Fats Waller doesn't sing!
NI 2019 [72.43]
Here are 23 generous tracks of the literally unsung Fats Waller, though
many famous numbers feature here, and it's a follow-up to Nimbus's earlier
NI 2017 on which he sings much. The irrepressible Fats cannot restrain
the odd whoop or sign-off in the way only he knows how, and it's hard
to believe in his restraint in not bursting forth in his classic rendition
of 'Sweet Heartache', especially where the words "shake and tremble"
feature in the original. It's good to be able to focus solely on the
remarkable keyboard talents of the man, whether on piano, Hammond organ,
pipe organ, or celesta.
He always had brilliant colleagues and many of them feature here such
as Gene "Honey Bear" Sedric (reeds), Slick Jones (drums -
listen to his break on track 18, 'Blue, turning grey over you'), Herman
Autrey (trumpet), and Al Casey (guitar). There are some tracks featuring
Fats with Big Band, also a filmtrack ('Moppin' and Boppin'' from 'Stormy
Weather'), but generally he's at his best with his smaller group which
went under the name of Fats Waller and his Rhythm. The Earl Hines number
'Rosetta' with Waller's deliciously subtle celeste playing is a gem.
Waller was at ease with direct-to-disc recording techniques, even though
he was generally suffering from a mighty hangover, and three tracks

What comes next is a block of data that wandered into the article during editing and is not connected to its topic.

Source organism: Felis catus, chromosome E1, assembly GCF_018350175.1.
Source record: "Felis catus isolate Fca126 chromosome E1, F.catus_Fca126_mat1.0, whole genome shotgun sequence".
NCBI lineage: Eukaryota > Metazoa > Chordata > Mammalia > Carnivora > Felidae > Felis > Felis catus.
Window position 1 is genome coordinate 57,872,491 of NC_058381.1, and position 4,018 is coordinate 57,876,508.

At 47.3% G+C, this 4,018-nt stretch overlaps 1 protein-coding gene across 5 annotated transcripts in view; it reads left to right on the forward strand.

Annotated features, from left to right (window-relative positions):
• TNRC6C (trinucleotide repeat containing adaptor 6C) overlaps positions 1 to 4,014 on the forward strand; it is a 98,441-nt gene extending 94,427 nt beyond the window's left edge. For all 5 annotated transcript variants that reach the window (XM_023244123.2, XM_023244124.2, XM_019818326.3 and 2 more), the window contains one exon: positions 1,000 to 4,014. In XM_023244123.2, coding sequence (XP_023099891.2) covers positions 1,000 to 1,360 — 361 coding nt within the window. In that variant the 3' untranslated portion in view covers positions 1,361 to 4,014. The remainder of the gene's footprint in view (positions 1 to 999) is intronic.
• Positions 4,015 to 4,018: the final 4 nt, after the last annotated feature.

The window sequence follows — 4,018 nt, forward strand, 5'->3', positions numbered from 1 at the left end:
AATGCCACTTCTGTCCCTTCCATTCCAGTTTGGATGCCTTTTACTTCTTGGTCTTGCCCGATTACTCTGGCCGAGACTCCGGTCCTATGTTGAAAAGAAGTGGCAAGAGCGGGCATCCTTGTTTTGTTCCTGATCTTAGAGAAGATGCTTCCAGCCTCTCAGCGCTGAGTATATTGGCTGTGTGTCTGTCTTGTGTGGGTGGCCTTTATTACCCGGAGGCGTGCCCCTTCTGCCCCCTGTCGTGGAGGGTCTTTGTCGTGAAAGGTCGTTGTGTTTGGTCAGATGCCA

are transfers from 12" 78rpm discs and longer than the standard
10" of the day, giving us a four-minute fatter Fats.
Imagine the reaction of someone wandering off the street one lunch
hour into Trinity Church, Camden, New Jersey on 16 February 1927, in
expectation of perhaps hearing the organist practising his voluntary
for the following Sunday, but instead catching an irreverent Fats playing
'Stompin' the Bug' (track 13) or a month earlier, being skittishly nimble
on manuals and pedals in the witty 'Messin' around with the Blues' (track
19). Wonderful clean playing from which many an organist today could
learn a thing or two and there's a surprising ending too!
Another pair of cds which came my way recently, boxed by Gallerie in
1997 as 'A Portrait of Fats Waller' (GALE 412) has a generous 48 tracks
of the great man, but the genius of Fats Waller the keyboard player
is also well worth the outlay for this Nimbus offering.